When Hesston College women’s soccer coach Bryan Kehr recruited midfielder Chihiro Hikita, Hokuto, Japan, he correctly assumed he’d added an unmistakable talent and instant scoring threat. Hikita didn’t disappoint in the fall of 2011, leading Hesston to a then program-best seven wins. What Kehr didn’t realize is that Hikita was the first of many Japanese players who would make an impact for the Larks.
A year after Hikita led the Larks in goals and points scored, Kehr added Myu Kobayashi, Yokosuka, Japan, and Yoshie Ueno, Tokyo, Japan, to the 2012 roster. Kobayashi exploded onto the college soccer scene in her debut, recording a hat-trick in a season-opening Hesston win. Ueno, meanwhile, was becoming a positive leader and role model on the team – a role that Kehr describes as very significant.
Kobayashi, HC’s all-time assist leader and team captain her sophomore year, ranks fifth in career points. Hikita is tied for 8th in that same category, while current freshman Machi Kanematsu, Osaka, Japan, was the Larks’ leading scorer this season and has already cracked the career points top 10.
Looking back, the four players’ time with the Hesston program has made an impact on much more than just the stat sheet. Indeed, Hikita, Ueno, Kobayashi and Kanematsu have shared their culture and friendship, along with their athletic talents, with their teammates in south-central Kansas.
Following her first semester, teammate Jessica Donnelly ’14 hosted Ueno for several weeks at her Gresham, Ore., home, just as she had done for Kobayashi the year before. Now an Oregon State University (Corvallis) student, Ueno’s time on the Hesston soccer team enriched her college experience.
“Playing soccer gave me so many great memories,” Ueno said. “I didn’t have many American friends before I joined the team, but my teammates quickly became like family to me. The relationships I built on the team enhanced my college life a great deal.”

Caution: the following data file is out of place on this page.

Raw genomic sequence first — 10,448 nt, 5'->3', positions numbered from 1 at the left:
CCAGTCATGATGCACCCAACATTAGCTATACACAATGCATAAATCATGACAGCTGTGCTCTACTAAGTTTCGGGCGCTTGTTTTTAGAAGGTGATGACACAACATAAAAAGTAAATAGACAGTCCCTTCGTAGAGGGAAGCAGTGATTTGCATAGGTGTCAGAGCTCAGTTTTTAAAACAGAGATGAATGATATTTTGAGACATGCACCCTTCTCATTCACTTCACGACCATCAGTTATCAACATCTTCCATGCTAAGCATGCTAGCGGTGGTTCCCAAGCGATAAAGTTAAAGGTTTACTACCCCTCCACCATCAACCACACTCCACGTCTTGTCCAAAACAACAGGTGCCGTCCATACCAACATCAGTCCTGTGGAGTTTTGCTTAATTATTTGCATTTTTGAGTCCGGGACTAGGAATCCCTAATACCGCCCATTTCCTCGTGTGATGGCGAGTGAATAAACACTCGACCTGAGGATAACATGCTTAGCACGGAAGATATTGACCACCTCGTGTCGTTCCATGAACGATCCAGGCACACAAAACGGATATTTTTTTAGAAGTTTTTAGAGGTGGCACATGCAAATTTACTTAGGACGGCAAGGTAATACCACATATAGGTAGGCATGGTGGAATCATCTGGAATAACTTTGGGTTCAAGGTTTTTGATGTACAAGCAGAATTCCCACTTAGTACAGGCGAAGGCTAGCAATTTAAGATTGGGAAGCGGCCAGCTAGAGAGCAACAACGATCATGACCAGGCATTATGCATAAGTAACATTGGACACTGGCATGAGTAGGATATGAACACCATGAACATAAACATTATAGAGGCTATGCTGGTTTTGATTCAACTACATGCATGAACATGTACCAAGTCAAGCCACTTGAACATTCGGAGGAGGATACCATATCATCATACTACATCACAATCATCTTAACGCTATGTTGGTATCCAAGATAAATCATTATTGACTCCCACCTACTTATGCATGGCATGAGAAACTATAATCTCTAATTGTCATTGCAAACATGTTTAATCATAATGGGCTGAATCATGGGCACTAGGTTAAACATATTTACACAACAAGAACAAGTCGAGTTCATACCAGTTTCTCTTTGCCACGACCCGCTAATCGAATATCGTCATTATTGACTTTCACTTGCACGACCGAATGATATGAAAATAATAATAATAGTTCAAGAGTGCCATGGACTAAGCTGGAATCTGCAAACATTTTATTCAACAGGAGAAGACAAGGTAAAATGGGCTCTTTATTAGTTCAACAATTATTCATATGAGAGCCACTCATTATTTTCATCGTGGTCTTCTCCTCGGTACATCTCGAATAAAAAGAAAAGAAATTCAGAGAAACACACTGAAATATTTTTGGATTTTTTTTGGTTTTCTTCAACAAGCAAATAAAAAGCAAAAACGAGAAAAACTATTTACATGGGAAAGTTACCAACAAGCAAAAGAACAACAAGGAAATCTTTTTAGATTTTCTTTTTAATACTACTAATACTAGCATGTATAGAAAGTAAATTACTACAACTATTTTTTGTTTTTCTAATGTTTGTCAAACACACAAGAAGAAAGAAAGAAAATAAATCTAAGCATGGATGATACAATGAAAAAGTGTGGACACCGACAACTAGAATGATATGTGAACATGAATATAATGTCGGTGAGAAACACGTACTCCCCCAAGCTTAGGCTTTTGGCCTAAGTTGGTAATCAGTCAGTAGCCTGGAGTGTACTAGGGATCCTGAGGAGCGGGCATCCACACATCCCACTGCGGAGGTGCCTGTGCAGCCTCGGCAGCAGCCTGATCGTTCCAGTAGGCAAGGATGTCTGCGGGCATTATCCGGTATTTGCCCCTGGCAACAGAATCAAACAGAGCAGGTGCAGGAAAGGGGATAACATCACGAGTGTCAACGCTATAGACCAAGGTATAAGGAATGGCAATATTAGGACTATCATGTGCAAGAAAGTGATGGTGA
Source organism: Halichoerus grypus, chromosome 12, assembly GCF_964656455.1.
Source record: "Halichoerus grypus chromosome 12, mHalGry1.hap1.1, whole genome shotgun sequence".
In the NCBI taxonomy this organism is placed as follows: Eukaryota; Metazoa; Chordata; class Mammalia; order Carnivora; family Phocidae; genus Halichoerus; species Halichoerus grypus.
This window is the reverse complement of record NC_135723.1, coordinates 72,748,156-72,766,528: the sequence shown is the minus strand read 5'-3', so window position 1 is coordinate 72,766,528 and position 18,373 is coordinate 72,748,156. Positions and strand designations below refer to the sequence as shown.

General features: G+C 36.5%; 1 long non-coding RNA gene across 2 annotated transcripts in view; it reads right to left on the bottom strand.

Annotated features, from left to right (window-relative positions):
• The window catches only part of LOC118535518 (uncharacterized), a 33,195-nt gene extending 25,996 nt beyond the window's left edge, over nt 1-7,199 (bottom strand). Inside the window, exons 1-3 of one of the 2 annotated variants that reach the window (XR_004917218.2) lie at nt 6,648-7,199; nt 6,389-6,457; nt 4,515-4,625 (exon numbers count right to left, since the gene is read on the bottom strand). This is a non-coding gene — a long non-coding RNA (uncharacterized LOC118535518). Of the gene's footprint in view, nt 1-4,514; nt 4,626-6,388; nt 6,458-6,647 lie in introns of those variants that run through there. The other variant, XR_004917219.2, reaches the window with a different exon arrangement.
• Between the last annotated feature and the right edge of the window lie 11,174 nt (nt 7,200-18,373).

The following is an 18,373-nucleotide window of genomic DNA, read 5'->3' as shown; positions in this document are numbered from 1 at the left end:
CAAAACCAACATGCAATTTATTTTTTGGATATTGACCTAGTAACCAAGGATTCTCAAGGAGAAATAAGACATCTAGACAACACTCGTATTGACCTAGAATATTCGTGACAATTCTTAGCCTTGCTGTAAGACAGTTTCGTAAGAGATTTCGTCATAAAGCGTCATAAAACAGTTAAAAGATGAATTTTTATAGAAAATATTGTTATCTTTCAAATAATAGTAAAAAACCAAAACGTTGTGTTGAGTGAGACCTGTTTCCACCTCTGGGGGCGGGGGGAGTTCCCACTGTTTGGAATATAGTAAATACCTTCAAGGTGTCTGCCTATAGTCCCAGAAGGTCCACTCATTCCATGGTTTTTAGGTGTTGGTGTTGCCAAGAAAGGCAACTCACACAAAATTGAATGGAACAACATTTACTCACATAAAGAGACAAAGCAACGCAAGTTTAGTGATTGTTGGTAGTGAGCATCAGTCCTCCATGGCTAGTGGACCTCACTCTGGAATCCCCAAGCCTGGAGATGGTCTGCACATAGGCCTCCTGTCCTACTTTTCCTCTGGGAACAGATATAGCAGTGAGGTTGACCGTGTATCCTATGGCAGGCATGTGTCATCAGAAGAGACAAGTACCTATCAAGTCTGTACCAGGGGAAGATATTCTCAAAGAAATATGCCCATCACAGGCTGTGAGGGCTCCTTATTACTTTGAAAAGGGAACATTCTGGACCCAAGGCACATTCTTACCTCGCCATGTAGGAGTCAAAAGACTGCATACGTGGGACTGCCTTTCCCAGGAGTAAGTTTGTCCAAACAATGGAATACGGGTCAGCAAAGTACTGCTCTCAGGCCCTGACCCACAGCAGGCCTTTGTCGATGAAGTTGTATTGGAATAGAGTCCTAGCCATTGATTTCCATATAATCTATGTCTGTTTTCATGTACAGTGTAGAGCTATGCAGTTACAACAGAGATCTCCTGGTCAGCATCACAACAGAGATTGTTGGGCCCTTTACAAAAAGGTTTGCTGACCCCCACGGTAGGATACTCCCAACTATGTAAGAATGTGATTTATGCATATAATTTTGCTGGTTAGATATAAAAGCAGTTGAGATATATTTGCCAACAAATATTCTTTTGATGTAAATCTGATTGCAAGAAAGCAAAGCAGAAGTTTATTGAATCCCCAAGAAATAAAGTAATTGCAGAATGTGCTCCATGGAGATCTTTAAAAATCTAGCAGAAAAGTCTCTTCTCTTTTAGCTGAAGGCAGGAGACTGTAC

Japanese students have a long and significant international student presence at Hesston, and the recent women’s soccer players from Japan have added to the rich Hesston history of diversity and multiculturalism. Studying in another culture while playing soccer, the Japanese students managed to do some teaching, too.
As part of Kehr’s prescribed monthly team social activity, Ueno and Kobayashi hosted a sushi meal their freshman year. About half the team participated, Kehr remembers, with the other half being a little unsure of Japanese cuisine. A year later, Kehr recalls clean plates and a new-found appreciation for new experiences. This year’s sushi meal has been scheduled for February.
“Coach Kehr taught me so many things through soccer practice and games,” Ueno said. “He gave me a chance to join the team and for that I am grateful. As an international student, playing soccer allowed me to meet many amazing people. Words can’t explain how much I love my former teammates.”
“Through counting in Japanese instead of English, having a Japanese word of the day and learning to make sushi as a team we’ve all enjoyed having international students on our team,” said sophomore Elisabeth Wilder, Hesston, Kan. “It’s been a great way to build relationships across cultural lines.”